On Friday, Cuomo announced that schools can open for the fall because the infection level is below 5% in every region. If it surpasses 9% before school starts, he will reverse that order. If it passes 9% after schools open, he will order them shut again in that region.

The latest metrics on the COVID-19 spread in New York continue to show progress, the governor said.

Out of 54,002 tests completed Sunday, 476 people — or 0.88% — tested positive for the coronavirus, the state reported Monday. "That is a great number for us," Cuomo said.

The state lost two people to coronavirus-related illness, which Cuomo said is a significant drop since the peak of the health crisis in the spring, when nearly 800 a day were dying.

“I think all New Yorkers should feel very satisfied with the progress we have been making, to see just that two New Yorkers passed away," he said. "We don’t want to lose anyone but … that number is extraordinary relative to where we have been."

The state registered new lows in hospitalizations, patients in intensive care units and intubations linked to the virus, with 535 coronavirus patients statewide on Sunday.

The infection level was 1.2% on Long Island and 0.9% in New York City. The number of new confirmed cases of COVID-19 was 35 in Nassau, 58 in Suffolk, and 237 in New York City.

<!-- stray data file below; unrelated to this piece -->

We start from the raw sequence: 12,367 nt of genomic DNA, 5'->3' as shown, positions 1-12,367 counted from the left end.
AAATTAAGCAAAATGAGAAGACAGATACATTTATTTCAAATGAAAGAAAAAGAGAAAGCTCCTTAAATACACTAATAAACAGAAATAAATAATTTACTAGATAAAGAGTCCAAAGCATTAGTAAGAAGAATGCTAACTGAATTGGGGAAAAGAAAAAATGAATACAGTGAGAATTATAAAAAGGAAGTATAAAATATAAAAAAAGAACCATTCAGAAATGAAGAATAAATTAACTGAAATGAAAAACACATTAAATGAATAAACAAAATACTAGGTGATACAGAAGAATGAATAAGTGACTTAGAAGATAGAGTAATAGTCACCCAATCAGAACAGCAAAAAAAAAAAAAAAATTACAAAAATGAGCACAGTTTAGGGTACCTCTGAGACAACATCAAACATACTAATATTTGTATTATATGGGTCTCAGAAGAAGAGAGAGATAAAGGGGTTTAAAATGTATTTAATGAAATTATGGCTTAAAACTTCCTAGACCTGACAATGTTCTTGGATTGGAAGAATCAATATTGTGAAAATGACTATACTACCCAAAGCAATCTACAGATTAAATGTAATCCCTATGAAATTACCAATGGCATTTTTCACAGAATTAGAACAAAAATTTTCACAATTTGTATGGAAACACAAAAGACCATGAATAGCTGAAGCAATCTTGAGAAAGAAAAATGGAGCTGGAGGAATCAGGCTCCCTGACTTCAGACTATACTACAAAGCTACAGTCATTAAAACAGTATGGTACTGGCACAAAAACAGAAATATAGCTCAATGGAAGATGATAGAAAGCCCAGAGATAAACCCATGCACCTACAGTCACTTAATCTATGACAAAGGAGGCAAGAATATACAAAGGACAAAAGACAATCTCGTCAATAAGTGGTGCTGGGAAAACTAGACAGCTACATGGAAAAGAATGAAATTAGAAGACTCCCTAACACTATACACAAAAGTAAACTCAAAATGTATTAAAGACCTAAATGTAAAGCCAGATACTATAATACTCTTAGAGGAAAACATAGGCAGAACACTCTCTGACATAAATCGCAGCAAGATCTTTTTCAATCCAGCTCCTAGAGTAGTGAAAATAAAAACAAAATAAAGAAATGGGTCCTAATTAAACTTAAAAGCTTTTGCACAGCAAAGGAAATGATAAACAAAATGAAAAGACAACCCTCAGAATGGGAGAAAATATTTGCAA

Protecting 'progress we've made'

Cuomo said the focus needs to continue on "protecting the progress we've made."

Cuomo said State Troopers and State Liquor Authority agents continued a crackdown on businesses — mainly restaurants and bars — that are not complying with coronavirus mitigation regulations. Authorities issued 19 summonses for violations on Sunday, including six in Suffolk County, he said.

As some Long Island Rail Road commuters continue to complain about fellow passengers not covering their faces, Patrick Foye, chairman of the Metropolitan Transportation Authority, on Monday sent a letter to Apple Chief Executive Officer Tim Cook urging the tech giant to modify its iPhones so that they recognize users’ faces when they are wearing masks.

Foye said MTA officials have observed customers removing their masks in order to unlock their iPhones with Face ID.

Apple representatives did not immediately respond to a request for comment.

With Alfonso A. Castillo